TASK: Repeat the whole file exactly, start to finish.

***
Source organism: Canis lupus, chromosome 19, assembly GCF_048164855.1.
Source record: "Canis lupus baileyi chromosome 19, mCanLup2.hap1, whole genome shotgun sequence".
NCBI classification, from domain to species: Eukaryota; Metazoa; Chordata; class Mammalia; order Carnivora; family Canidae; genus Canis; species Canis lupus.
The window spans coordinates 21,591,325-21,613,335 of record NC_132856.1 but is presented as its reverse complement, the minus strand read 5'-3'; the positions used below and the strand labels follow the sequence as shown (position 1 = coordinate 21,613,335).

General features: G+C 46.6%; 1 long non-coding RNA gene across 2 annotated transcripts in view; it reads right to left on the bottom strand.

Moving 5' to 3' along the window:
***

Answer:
Source organism: Canis lupus, chromosome 19, assembly GCF_048164855.1.
Source record: "Canis lupus baileyi chromosome 19, mCanLup2.hap1, whole genome shotgun sequence".
NCBI classification, from domain to species: Eukaryota; Metazoa; Chordata; class Mammalia; order Carnivora; family Canidae; genus Canis; species Canis lupus.
The window spans coordinates 21,591,325-21,613,335 of record NC_132856.1 but is presented as its reverse complement, the minus strand read 5'-3'; the positions used below and the strand labels follow the sequence as shown (position 1 = coordinate 21,613,335).

General features: G+C 46.6%; 1 long non-coding RNA gene across 2 annotated transcripts in view; it reads right to left on the bottom strand.

Moving 5' to 3' along the window: